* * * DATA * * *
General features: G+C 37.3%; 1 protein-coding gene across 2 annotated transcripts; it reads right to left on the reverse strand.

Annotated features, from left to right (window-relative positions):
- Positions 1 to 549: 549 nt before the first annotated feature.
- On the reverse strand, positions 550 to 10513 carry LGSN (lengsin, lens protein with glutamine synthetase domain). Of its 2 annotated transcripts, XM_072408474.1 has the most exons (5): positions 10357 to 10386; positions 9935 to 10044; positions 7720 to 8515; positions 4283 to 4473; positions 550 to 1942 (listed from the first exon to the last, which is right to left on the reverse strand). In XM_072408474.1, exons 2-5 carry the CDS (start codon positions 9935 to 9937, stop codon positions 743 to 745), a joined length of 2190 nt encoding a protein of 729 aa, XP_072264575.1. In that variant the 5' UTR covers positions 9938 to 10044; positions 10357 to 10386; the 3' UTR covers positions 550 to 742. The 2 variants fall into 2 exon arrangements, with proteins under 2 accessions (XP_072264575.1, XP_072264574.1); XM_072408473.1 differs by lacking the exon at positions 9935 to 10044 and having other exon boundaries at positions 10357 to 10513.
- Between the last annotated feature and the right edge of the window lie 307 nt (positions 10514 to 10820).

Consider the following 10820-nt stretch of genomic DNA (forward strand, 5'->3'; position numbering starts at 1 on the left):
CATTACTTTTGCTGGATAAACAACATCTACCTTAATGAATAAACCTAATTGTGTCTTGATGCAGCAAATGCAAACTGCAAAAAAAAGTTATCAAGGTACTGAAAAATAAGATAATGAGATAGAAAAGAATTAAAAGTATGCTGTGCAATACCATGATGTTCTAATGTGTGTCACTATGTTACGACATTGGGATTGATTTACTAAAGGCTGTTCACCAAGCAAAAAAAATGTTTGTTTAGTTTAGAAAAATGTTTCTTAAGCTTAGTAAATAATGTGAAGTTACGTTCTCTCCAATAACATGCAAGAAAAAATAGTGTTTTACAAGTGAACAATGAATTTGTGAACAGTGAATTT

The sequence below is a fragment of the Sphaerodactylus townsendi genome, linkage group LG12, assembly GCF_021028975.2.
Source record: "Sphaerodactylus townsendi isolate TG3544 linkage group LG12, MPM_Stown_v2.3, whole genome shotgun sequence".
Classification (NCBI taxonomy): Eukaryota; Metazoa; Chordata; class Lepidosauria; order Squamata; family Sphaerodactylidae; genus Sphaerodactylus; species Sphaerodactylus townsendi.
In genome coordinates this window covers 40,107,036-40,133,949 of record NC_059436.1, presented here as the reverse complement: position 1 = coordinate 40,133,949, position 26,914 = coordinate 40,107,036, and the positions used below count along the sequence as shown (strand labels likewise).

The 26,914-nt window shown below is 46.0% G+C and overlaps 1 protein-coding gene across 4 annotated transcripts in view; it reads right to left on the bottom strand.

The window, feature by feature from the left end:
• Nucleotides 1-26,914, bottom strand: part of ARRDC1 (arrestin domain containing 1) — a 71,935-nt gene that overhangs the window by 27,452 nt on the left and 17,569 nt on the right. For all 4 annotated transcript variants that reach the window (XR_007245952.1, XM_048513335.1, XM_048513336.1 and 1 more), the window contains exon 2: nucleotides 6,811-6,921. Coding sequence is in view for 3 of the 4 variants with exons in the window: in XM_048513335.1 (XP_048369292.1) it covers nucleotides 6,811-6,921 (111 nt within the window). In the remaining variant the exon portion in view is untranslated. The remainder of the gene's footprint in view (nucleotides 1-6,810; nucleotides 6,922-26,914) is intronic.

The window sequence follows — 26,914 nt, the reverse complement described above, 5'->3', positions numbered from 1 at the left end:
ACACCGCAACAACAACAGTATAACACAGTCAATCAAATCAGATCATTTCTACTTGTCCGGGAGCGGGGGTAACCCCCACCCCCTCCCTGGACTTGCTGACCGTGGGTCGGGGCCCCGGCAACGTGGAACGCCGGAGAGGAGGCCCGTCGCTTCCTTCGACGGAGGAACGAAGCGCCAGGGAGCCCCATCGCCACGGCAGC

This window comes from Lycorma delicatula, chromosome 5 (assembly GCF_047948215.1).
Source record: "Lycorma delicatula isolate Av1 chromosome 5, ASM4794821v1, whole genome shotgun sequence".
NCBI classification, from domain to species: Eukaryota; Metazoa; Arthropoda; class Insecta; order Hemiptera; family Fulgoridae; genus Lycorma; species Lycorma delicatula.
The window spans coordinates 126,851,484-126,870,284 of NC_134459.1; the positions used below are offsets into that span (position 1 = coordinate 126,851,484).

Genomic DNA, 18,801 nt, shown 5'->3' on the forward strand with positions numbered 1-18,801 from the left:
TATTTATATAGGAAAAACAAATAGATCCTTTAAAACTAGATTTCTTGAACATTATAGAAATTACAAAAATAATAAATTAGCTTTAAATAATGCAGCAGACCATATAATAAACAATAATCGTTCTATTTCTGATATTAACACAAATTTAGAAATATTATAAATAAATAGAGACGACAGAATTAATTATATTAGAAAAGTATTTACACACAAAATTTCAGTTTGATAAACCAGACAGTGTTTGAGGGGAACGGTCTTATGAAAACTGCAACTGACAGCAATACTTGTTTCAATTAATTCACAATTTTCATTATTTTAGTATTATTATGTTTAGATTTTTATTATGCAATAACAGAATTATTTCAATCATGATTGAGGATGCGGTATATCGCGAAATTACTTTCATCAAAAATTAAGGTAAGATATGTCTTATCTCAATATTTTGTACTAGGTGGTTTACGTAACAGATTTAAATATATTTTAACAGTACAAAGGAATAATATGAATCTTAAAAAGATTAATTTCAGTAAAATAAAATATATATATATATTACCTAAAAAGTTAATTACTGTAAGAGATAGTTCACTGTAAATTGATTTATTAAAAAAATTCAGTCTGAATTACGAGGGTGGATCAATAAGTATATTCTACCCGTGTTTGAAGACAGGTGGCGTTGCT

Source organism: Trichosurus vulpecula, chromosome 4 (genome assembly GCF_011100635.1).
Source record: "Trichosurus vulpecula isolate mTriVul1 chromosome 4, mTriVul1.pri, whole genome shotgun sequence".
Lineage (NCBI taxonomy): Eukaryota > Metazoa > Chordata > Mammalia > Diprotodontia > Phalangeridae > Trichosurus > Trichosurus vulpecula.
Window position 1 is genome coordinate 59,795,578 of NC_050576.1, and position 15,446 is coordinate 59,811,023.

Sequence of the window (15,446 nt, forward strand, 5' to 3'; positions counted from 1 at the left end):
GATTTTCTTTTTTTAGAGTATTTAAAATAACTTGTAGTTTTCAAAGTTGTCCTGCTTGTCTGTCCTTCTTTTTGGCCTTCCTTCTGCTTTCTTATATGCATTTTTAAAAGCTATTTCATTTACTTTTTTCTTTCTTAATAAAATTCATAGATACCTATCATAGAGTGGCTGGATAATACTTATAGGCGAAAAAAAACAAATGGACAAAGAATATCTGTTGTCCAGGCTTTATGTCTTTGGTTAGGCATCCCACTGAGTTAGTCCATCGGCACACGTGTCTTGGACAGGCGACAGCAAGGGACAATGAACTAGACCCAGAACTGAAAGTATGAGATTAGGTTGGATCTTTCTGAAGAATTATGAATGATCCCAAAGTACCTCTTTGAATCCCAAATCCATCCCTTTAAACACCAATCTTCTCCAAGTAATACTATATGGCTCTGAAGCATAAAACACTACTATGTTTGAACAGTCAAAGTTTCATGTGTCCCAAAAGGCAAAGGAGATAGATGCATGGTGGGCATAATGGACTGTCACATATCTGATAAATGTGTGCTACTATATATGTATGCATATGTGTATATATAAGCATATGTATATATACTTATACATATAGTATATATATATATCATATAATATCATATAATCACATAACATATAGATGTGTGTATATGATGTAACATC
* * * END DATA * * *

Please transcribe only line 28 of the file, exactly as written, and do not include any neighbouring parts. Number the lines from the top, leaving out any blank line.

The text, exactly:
GATTTTCTTTTTTTAGAGTATTTAAAATAACTTGTAGTTTTCAAAGTTGTCCTGCTTGTCTGTCCTTCTTTTTGGCCTTCCTTCTGCTTTCTTATATGCATTTTTAAAAGCTATTTCATTTACTTTTTTCTTTCTTAATAAAATTCATAGATACCTATCATAGAGTGGCTGGATAATACTTATAGGCGAAAAAAAACAAATGGACAAAGAATATCTGTTGTCCAGGCTTTATGTCTTTGGTTAGGCATCCCACTGAGTTAGTCCATCGGCACACGTGTCTTGGACAGGCGACAGCAAGGGACAATGAACTAGACCCAGAACTGAAAGTATGAGATTAGGTTGGATCTTTCTGAAGAATTATGAATGATCCCAAAGTACCTCTTTGAATCCCAAATCCATCCCTTTAAACACCAATCTTCTCCAAGTAATACTATATGGCTCTGAAGCATAAAACACTACTATGTTTGAACAGTCAAAGTTTCATGTGTCCCAAAAGGCAAAGGAGATAGATGCATGGTGGGCATAATGGACTGTCACATATCTGATAAATGTGTGCTACTATATATGTATGCATATGTGTATATATAAGCATATGTATATATACTTATACATATAGTATATATATATATCATATAATATCATATAATCACATAACATATAGATGTGTGTATATGATGTAACATC